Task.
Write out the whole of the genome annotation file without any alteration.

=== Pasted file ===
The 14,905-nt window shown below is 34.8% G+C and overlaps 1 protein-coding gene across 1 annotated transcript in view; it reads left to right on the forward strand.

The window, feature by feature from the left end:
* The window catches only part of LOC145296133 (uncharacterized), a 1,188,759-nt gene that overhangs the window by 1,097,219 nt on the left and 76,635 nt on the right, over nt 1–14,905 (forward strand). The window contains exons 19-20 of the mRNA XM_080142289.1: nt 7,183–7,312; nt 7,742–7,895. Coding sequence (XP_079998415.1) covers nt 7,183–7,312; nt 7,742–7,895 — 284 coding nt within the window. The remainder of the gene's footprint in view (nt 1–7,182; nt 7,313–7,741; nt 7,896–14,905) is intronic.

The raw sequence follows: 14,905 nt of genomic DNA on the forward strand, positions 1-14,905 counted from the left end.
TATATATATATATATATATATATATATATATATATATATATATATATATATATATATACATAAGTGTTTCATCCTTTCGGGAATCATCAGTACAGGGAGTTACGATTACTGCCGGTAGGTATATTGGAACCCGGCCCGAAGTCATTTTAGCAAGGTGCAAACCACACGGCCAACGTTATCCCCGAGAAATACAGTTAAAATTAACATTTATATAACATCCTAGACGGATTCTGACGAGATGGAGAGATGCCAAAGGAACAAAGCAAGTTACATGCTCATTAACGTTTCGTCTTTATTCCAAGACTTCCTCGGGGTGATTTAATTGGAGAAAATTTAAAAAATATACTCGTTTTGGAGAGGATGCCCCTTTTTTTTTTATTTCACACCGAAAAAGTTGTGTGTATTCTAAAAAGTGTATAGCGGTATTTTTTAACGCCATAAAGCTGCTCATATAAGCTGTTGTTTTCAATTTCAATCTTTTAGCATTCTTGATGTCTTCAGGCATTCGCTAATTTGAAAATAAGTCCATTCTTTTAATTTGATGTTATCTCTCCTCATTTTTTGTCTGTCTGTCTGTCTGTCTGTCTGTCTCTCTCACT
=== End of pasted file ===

The 14,905-nt window shown below is 34.8% G+C and overlaps 1 protein-coding gene across 1 annotated transcript in view; it reads left to right on the forward strand.

The window, feature by feature from the left end:
* The window catches only part of LOC145296133 (uncharacterized), a 1,188,759-nt gene that overhangs the window by 1,097,219 nt on the left and 76,635 nt on the right, over nt 1–14,905 (forward strand). The window contains exons 19-20 of the mRNA XM_080142289.1: nt 7,183–7,312; nt 7,742–7,895. Coding sequence (XP_079998415.1) covers nt 7,183–7,312; nt 7,742–7,895 — 284 coding nt within the window. The remainder of the gene's footprint in view (nt 1–7,182; nt 7,313–7,741; nt 7,896–14,905) is intronic.

The raw sequence follows: 14,905 nt of genomic DNA on the forward strand, positions 1-14,905 counted from the left end.
TATATATATATATATATATATATATATATATATATATATATATATATATATATATATACATAAGTGTTTCATCCTTTCGGGAATCATCAGTACAGGGAGTTACGATTACTGCCGGTAGGTATATTGGAACCCGGCCCGAAGTCATTTTAGCAAGGTGCAAACCACACGGCCAACGTTATCCCCGAGAAATACAGTTAAAATTAACATTTATATAACATCCTAGACGGATTCTGACGAGATGGAGAGATGCCAAAGGAACAAAGCAAGTTACATGCTCATTAACGTTTCGTCTTTATTCCAAGACTTCCTCGGGGTGATTTAATTGGAGAAAATTTAAAAAATATACTCGTTTTGGAGAGGATGCCCCTTTTTTTTTTATTTCACACCGAAAAAGTTGTGTGTATTCTAAAAAGTGTATAGCGGTATTTTTTAACGCCATAAAGCTGCTCATATAAGCTGTTGTTTTCAATTTCAATCTTTTAGCATTCTTGATGTCTTCAGGCATTCGCTAATTTGAAAATAAGTCCATTCTTTTAATTTGATGTTATCTCTCCTCATTTTTTGTCTGTCTGTCTGTCTGTCTGTCTGTCTCTCTCACT